Kiwis over 65 are confused because of conflicting advice about whether to get the Covid-19 vaccination or the flu jab first, says an advocacy group.
Under Ministry of Health guidelines, those in line for their first dose of the Covid-19 vaccine will need to wait at least five weeks before getting the flu jab.
One district health board has encouraged younger Kiwis to front up and get the Covid-19 vaccine because of the number of people over 65 who had opted to get the influenza jab first.
So, which life-saving jab should New Zealanders prioritise?
A Ministry of Health spokesperson told the Herald: "Get your Covid-19 vaccination first if you have an appointment booked for it. If you do not have an appointment to get your Covid-19 vaccination, you can get your flu vaccinations first."
But an Aged Care Association spokesman said there had been confusion and different advice about which vaccine older New Zealanders should prioritise.
"There was a lack of clarity and that was concerning," he said.
The Ministry recommends a three-week gap between the two Covid-19 vaccines and then two-week break before getting the flu vaccine.
"Having a gap between the different types of vaccinations makes it easier to judge which vaccine may be responsible for any side effects."
The ministry was not aware of any adverse effects concerns related to receiving flu and Covid-19 vaccines at the same time. However, consumers and healthcare professionals should inform the Centre for Adverse Reaction Monitoring (CARM) if they have experienced an adverse reaction, the spokesperson said.
Yesterday, Northland District Health Board (DHB) begun inviting those over 50 to get their first dose of Covid-19 - which will mean they have to wait five weeks to get their flu jab.
People do not need to register first and those attending will need to bring their NHI number if they know it, and water and snacks in case they need to wait, a DHB spokesperson said.
Northland DHB chief executive Nick Chamberlain said the Ministry of Health's Covid-19 vaccination sequencing framework was flexible.
"Understandably, people want to have their influenza vaccination first because if they choose to have their Covid-19 vaccination first, it would be some five weeks before they could have their flu immunisation."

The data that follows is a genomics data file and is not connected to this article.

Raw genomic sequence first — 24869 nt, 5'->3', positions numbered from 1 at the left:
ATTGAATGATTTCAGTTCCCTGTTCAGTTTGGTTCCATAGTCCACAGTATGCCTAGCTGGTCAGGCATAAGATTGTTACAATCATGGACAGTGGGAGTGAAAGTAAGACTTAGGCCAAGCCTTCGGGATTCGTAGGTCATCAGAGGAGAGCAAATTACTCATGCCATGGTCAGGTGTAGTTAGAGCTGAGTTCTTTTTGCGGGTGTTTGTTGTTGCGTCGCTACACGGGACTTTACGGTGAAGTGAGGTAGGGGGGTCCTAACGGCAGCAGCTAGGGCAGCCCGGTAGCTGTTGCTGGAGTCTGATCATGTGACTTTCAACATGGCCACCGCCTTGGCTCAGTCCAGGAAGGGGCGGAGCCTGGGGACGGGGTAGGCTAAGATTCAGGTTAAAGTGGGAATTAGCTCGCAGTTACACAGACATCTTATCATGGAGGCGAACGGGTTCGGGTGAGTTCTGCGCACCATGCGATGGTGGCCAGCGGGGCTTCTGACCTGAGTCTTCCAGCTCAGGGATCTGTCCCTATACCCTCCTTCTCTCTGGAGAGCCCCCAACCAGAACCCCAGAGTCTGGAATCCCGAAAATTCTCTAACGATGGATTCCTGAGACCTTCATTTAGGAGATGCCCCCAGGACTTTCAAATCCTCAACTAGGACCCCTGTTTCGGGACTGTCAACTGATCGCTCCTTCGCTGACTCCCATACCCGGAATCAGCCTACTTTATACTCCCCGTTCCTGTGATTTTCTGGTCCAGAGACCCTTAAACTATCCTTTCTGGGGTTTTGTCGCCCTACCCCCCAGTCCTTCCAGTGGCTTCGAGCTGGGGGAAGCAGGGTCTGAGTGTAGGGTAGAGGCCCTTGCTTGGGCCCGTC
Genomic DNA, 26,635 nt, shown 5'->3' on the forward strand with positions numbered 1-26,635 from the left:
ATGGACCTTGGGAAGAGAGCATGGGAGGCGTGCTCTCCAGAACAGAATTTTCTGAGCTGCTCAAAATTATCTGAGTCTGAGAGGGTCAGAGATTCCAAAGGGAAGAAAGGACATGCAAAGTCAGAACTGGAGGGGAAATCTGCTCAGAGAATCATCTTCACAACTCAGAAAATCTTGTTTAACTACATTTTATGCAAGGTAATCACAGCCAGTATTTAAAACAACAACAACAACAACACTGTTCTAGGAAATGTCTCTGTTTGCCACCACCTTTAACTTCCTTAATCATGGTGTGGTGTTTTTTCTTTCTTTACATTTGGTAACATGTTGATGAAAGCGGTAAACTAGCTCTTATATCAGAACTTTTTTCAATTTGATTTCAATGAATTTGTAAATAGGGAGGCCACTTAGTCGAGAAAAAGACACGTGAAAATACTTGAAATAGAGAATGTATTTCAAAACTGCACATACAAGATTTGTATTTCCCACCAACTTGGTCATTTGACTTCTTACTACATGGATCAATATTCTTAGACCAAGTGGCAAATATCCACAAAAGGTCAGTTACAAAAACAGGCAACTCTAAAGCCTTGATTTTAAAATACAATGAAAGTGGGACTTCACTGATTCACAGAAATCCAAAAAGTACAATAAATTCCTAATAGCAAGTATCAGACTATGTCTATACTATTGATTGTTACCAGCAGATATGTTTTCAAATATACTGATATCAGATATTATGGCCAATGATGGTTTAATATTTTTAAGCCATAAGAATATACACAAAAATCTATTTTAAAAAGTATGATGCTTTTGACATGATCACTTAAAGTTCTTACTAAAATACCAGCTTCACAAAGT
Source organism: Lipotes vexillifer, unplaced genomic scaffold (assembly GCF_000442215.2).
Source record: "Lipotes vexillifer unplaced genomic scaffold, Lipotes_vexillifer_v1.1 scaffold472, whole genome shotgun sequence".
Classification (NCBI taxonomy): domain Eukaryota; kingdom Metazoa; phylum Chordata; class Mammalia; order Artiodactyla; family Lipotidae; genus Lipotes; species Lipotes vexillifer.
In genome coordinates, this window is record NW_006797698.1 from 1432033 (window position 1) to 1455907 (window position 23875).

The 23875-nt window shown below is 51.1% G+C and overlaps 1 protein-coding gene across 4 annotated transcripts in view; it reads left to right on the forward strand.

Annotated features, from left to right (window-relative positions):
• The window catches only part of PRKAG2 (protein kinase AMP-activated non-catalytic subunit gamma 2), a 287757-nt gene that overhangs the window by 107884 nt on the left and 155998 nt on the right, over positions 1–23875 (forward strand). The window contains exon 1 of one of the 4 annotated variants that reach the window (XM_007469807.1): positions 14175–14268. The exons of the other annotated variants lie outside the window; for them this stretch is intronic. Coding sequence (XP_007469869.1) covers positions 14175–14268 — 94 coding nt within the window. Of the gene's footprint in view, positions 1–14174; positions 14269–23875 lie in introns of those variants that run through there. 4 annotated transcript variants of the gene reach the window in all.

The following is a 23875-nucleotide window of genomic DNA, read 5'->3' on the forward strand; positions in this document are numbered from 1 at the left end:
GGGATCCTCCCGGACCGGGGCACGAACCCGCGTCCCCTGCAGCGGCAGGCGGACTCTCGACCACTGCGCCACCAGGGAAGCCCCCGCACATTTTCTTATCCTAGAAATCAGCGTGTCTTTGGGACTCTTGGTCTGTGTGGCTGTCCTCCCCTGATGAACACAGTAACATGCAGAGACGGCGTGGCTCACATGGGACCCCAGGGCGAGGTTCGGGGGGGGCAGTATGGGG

"This has reduced the number of people eligible for Covid-19 vaccination now, so Northland DHB offers anyone 50 years and older the Covid-19 immunisation to minimise the risk of vaccine waste."
Taranaki DHB was encouraging those aged 65 and older to get their flu jab first before waiting two weeks to get their first Covid-19 jab.
While the influenza vaccine does not protect against coronavirus infections, it will help prevent a serious illness that causes hundreds of deaths each winter in New Zealand, the DHB said in a statement.
The influenza immunisation was recommended and free for people who were most likely to get very sick, be hospitalised or even die if they catch influenza, Taranaki DHB chief medical adviser Greg Simmons said.
"Influenza continues to be a major threat to public health worldwide because of its ability to spread rapidly through populations," Simmons said.
Those aged 65 and older, disabled people, pregnant woman and those with underlying health conditions – will be able to access the Covid vaccine from May - and in some parts of the country, such as Northland and South Auckland, it was already being made available.
University of Otago immunologist Associate Professor James Ussher said if you were in a high risk groups - including the elderly and pregnant woman - then you should aim to get the Covid-19 vaccine first.
"Although for a lot of people if the flu vaccine is available now and they can get it then they should because it's still going to be a reasonable wait until they can get the Covid vaccine."
He said there was no doubt rolling out the Covid-19 vaccines and the flu jab at the same time was going to be a "logistical challenge".
"These aren't easy decisions for the ministry, this is an unprecedented situation obviously and there's no easy way to organise it."
Tish Taihia, clinical midwife manager at Nga Hau Mangere, said the flu jab was more of a priority for pregnant woman, compared to the Covid vaccine, because influenza was more prevalent in the community.
There have been some concerns generally around the Covid vaccines but pregnant mums remained divided - some groups really want it and others are still unsure, Taihia said.
Those receiving a measles (MMR) booster would have to wait four weeks after getting the Covid vaccine, under advice from the Ministry of Health.
The gap is longer than the flu jab as the MMR is a live vaccine.